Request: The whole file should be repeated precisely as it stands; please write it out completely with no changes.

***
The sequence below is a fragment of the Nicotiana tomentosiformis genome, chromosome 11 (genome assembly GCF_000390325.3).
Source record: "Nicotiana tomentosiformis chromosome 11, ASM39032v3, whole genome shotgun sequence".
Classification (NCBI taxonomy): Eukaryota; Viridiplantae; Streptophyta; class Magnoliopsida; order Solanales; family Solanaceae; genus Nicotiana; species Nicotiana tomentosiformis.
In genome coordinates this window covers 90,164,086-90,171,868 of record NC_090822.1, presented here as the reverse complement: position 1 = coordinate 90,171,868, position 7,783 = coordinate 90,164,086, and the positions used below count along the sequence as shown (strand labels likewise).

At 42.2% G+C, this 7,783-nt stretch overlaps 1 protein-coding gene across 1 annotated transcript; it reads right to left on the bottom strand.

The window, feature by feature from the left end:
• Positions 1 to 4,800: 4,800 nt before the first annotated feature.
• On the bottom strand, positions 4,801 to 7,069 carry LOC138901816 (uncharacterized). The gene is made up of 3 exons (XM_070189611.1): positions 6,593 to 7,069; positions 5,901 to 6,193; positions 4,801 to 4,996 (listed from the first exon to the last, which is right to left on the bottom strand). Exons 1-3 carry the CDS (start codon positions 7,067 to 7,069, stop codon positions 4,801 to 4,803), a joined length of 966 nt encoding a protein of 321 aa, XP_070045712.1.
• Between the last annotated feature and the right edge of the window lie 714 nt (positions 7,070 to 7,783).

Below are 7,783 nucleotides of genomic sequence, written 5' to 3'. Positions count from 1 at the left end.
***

The sequence below is a fragment of the Nicotiana tomentosiformis genome, chromosome 11 (genome assembly GCF_000390325.3).
Source record: "Nicotiana tomentosiformis chromosome 11, ASM39032v3, whole genome shotgun sequence".
Classification (NCBI taxonomy): Eukaryota; Viridiplantae; Streptophyta; class Magnoliopsida; order Solanales; family Solanaceae; genus Nicotiana; species Nicotiana tomentosiformis.
In genome coordinates this window covers 90,164,086-90,171,868 of record NC_090822.1, presented here as the reverse complement: position 1 = coordinate 90,171,868, position 7,783 = coordinate 90,164,086, and the positions used below count along the sequence as shown (strand labels likewise).

At 42.2% G+C, this 7,783-nt stretch overlaps 1 protein-coding gene across 1 annotated transcript; it reads right to left on the bottom strand.

The window, feature by feature from the left end:
• Positions 1 to 4,800: 4,800 nt before the first annotated feature.
• On the bottom strand, positions 4,801 to 7,069 carry LOC138901816 (uncharacterized). The gene is made up of 3 exons (XM_070189611.1): positions 6,593 to 7,069; positions 5,901 to 6,193; positions 4,801 to 4,996 (listed from the first exon to the last, which is right to left on the bottom strand). Exons 1-3 carry the CDS (start codon positions 7,067 to 7,069, stop codon positions 4,801 to 4,803), a joined length of 966 nt encoding a protein of 321 aa, XP_070045712.1.
• Between the last annotated feature and the right edge of the window lie 714 nt (positions 7,070 to 7,783).

Below are 7,783 nucleotides of genomic sequence, written 5' to 3'. Positions count from 1 at the left end.